The IRS has announced a new optional safe harbor method, effective for tax years beginning on or after January 1, 2013, for individuals to determine the amount of their deductible home office expenses (IR-2013-5, Rev. Proc. 2013-13). Being hailed by many as a long-overdue simplification option, taxpayers may now elect to determine their home office deduction by simply multiplying a prescribed rate by the square footage of the portion of the taxpayer's residence used for business purposes.


Under the new health care law, starting in 2014, "large" employers with more than 50 full-time employees will be subject to stiff monetary penalties if they do not provide affordable and minimum essential health coverage. With less than eleven months before this "play or pay" provision is fully effective, the IRS continues to release critical details on what constitutes an "applicable large employer," "full-time employee," "affordable coverage," and "minimum health coverage."  Most recently, the IRS issued proposed reliance regulations that provide employers with the most comprehensive explanation of their obligations and options to date.


Beginning in 2013, the capital gains rates, as amended by the American Taxpayer Relief Act of 2012, are as follows for individuals:


An above-the-line deduction is an adjustment to income (deduction) that can be taken regardless of whether the individual taxpayer itemizes deductions. The adjustment reduces the taxpayer's adjusted gross income (AGI). These adjustments are also sometimes called deductions from gross income, as opposed to itemized deductions that are deducted from AGI. An above-the-line deduction is taken out of income "above" the line on the tax form on which adjusted gross income is reported.


As an individual or business, it is your responsibility to be aware of and to meet your tax filing/reporting deadlines. This calendar summarizes important tax reporting and filing data for individuals, businesses and other taxpayers for the month of February 2013.


In what undeniably came down to the wire in the early hours of January 1, 2013, the Senate passed the American Taxpayer Relief Act of 2012, which, along with many other provisions, permanently extends the so-called Bush-era tax cuts for individuals making under $400,000 and families making under $450,000 (those above those thresholds now pay at a 39.6 percent rate). The House followed with passage late in the day on January 1; and President Obama signed the bill into law on January 2. Thus, the more than decade-long fight over the fate of the tax cuts, originally enacted under the Economic Growth and Tax Relief Reconciliation Act of 2001 (EGTRRA), accelerated under the Jobs and Growth Tax Relief Reconciliation Act of 2003 (JGTRRA) and extended by Tax Relief, Unemployment Insurance Reauthorization, and Job Creation Act of 2010 (2010 Tax Relief Act) comes to an end.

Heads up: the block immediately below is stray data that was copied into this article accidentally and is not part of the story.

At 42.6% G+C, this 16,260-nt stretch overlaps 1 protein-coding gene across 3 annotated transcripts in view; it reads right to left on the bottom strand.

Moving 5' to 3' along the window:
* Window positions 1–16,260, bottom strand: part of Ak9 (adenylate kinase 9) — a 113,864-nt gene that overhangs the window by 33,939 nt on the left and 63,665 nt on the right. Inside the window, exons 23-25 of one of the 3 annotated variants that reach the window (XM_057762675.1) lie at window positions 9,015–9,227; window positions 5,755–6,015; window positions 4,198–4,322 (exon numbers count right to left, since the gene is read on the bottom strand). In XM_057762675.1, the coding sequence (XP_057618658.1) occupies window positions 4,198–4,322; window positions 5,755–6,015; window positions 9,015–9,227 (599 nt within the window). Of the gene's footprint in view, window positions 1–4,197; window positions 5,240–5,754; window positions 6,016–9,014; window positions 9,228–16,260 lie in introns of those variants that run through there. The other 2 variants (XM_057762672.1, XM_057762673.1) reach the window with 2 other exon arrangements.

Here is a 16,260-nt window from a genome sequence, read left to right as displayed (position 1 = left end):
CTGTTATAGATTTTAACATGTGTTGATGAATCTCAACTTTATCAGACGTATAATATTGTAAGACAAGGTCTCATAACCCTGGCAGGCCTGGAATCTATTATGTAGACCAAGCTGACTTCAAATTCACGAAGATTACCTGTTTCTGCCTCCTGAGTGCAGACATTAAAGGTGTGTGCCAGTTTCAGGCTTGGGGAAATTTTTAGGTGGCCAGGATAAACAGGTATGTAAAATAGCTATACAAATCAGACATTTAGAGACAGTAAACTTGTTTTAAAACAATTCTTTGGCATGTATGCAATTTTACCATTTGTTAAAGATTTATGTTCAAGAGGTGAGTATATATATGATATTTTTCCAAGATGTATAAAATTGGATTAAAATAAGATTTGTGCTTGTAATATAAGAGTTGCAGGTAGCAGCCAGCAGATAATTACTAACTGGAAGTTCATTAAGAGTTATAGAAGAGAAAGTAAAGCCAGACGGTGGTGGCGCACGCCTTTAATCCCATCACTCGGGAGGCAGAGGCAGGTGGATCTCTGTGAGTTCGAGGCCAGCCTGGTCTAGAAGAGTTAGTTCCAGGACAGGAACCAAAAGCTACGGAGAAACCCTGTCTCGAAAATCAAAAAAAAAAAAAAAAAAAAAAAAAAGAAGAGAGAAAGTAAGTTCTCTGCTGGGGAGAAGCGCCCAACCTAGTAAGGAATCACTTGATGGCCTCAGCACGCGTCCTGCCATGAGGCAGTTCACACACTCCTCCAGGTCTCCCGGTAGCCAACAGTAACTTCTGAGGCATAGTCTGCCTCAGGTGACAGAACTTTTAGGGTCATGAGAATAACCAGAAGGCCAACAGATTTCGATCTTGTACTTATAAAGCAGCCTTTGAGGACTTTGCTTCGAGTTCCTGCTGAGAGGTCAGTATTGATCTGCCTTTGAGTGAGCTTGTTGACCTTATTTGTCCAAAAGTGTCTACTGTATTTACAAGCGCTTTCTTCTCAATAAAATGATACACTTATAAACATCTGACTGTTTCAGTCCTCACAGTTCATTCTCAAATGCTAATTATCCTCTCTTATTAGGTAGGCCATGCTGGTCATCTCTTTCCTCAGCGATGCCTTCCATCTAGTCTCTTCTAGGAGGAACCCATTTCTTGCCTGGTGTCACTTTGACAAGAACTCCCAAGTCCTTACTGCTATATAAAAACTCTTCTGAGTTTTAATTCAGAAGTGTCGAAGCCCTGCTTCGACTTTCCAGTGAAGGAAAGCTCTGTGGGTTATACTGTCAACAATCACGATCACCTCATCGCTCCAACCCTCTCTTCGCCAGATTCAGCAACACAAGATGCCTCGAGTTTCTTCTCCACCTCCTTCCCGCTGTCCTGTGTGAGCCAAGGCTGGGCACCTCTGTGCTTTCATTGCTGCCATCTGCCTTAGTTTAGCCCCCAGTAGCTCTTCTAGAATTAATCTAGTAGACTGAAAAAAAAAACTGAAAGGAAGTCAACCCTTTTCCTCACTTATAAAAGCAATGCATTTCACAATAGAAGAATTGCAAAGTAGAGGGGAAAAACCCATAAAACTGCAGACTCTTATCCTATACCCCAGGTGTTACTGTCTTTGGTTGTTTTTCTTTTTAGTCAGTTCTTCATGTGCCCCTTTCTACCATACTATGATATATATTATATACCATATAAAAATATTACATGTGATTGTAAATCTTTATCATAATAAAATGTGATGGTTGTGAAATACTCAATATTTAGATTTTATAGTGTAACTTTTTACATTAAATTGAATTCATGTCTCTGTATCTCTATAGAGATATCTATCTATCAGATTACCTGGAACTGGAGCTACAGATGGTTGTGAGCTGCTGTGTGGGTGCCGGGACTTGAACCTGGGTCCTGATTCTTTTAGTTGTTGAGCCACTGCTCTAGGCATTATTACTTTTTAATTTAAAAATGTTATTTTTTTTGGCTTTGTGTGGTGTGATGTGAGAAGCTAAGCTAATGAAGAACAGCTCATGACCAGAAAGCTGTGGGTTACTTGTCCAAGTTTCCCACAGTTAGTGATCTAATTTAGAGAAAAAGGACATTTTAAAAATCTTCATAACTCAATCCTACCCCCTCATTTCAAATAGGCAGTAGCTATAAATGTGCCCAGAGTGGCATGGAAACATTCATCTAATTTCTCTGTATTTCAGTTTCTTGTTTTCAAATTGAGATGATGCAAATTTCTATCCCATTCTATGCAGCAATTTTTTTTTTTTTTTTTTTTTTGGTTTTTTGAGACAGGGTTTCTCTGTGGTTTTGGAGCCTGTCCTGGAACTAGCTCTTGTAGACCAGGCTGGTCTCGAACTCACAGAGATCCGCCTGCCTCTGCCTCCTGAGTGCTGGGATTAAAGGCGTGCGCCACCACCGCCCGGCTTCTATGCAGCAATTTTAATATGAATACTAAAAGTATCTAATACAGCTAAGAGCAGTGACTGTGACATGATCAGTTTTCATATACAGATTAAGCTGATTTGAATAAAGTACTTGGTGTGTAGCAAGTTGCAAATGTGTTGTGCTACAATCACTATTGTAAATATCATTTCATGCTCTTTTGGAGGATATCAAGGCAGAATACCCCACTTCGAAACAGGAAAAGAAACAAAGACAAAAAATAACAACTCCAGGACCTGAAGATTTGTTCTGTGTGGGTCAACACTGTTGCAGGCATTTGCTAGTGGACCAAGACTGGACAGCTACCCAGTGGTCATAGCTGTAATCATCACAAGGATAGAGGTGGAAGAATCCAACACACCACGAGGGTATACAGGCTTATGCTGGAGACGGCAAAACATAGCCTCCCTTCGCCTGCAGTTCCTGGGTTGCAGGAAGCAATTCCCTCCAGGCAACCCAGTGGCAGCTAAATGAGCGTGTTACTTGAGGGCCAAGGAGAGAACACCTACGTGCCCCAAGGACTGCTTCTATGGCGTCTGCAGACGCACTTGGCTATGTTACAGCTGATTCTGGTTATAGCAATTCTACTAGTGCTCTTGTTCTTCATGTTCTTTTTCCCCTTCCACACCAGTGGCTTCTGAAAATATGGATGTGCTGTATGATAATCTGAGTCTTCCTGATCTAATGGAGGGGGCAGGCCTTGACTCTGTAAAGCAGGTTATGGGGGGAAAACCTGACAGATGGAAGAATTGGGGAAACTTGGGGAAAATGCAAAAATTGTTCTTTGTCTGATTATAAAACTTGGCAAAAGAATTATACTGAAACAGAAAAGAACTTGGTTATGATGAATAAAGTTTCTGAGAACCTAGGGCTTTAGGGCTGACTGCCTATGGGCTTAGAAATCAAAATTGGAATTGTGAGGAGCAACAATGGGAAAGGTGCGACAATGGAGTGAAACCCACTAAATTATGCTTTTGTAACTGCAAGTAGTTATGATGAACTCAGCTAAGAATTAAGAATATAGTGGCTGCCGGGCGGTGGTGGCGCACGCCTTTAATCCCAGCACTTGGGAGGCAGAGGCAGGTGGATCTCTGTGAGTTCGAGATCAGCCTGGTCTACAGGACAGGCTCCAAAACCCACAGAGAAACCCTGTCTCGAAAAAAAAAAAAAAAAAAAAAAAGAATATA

Individual Retirement Accounts (IRAs) are popular retirement savings vehicles that enable taxpayers to build their nest egg slowly over the years and enjoy tax benefits as well. But what happens to that nest egg when the IRA owner passes away?


As an individual or business, it is your responsibility to be aware of and to meet your tax filing/reporting deadlines. This calendar summarizes important tax reporting and filing data for individuals, businesses and other taxpayers for the month of January 2013.


All eyes are on Washington as the White House and the GOP seek to avoid the so-called “fiscal cliff” before the end of the year.  President Obama and House Republicans are negotiating the fate of the Bush-era tax cuts, mandatory spending cuts and more in the last weeks of 2012 and negotiations are expected to go right up to the end of the year.  At the same time, the IRS has cautioned that the start of the 2013 filing season could be delayed for many taxpayers because of late tax legislation.


As the end of the calendar year approaches, taxpayers ordinarily prefer to minimize current-year income by deferring the inclusion of taxable income to the following year, while accelerating deductions to the current year. However, as many taxpayers are aware, individual income tax rates may increase in 2013, with the potential for dramatic increases for higher-income individuals (if not all individuals).


With 2013 bearing down on us, we hope you have a moment to spare from holiday preparation for some good old-fashioned year-end tax planning. By now you must be familiar with the term “fiscal cliff” and how the expiring provisions, tax rates, and budget appropriations may affect small business, big business, and politics in Washington, DC. However, the looming expiration dates for the Bush-era tax cuts and other tax provisions set to become effective in 2013 may also have consequences for how you save for retirement. This year we have advice for IRA account holders in particular.


As an individual or business, it is your responsibility to be aware of and to meet your tax filing/reporting deadlines. This calendar summarizes important tax reporting and filing data for individuals, businesses and other taxpayers for the month of December 2012.


The fate of many of the tax incentives taxpayers have grown accustomed to over recent years will likely remain up in the air until Congress and the Administration finally face off weeks before year-end 2012. While the results of Election Day will have bearing on the outcome, no crystal ball can predict how the ultimate short-term compromise will unfold. As a result, some year-end tax planning must be deferred and executed ”at the eleventh hour” only after Congress passes and the President signs what will likely result in a stopgap, temporary compromise for 2013. Tax rates for higher-bracket individuals and a long list of “extenders” provisions such as the child tax credit, the enhanced education credits and the optional deduction for state and local sales tax, hang in the balance. Real tax reform for 2014 and beyond, in any event, won’t be hammered out until 2013 is well underway.